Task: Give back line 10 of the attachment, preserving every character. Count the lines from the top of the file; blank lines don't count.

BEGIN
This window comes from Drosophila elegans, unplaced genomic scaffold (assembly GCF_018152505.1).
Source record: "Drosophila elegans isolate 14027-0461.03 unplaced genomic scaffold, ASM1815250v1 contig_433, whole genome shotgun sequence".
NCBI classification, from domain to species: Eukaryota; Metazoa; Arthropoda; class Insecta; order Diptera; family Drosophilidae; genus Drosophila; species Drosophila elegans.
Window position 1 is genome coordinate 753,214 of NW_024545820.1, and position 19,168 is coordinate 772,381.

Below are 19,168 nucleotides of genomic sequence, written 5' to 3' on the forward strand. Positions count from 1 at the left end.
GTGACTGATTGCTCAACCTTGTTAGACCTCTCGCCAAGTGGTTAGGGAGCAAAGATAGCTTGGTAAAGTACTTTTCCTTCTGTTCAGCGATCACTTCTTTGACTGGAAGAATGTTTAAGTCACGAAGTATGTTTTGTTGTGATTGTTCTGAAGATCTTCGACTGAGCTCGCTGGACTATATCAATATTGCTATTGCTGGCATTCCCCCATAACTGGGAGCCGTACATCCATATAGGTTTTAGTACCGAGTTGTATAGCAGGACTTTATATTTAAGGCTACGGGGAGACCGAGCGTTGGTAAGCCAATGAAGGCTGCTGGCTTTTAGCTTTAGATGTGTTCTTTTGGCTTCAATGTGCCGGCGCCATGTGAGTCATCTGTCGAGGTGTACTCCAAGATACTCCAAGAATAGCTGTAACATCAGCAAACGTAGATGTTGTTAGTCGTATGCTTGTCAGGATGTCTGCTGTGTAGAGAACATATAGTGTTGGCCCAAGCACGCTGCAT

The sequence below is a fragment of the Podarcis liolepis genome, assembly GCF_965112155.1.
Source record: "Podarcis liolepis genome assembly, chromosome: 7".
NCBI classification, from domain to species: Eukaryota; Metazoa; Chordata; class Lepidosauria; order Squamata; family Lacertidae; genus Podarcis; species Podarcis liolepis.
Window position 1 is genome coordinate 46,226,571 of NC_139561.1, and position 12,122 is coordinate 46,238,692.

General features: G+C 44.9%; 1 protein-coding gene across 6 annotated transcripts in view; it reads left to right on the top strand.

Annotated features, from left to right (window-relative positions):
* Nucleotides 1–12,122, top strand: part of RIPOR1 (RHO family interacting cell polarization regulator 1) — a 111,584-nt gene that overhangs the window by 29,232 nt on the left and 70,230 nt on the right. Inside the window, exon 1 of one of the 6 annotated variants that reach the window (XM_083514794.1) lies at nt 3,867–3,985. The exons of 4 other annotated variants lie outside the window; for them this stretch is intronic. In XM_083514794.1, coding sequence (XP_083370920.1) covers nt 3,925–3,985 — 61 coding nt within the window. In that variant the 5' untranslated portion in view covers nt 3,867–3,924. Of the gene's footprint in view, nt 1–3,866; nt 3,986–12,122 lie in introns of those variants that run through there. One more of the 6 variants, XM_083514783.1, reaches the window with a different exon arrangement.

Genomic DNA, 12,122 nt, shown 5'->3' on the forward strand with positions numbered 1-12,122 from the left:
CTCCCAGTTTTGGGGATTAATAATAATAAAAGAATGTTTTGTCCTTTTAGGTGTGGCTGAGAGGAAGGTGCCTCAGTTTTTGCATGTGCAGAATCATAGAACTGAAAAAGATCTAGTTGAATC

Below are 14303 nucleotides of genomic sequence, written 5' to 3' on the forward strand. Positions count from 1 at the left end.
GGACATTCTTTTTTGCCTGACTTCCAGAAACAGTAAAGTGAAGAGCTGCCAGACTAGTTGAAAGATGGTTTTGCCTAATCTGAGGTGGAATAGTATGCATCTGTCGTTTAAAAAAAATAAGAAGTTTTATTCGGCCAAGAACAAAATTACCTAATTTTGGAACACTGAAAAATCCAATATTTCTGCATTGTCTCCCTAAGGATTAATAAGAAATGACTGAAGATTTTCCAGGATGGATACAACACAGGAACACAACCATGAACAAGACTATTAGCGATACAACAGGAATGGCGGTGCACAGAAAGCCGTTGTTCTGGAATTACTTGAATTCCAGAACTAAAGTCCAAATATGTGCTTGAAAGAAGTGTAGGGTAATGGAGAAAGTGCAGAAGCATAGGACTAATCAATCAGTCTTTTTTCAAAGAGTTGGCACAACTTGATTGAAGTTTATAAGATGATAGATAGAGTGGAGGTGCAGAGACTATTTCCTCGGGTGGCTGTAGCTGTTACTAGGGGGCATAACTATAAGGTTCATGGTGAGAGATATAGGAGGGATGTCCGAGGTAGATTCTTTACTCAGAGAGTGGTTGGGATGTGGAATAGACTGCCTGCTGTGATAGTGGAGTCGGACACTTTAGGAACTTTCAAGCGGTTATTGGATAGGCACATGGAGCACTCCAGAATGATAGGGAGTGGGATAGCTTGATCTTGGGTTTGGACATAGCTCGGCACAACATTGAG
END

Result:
Window position 1 is genome coordinate 46,226,571 of NC_139561.1, and position 12,122 is coordinate 46,238,692.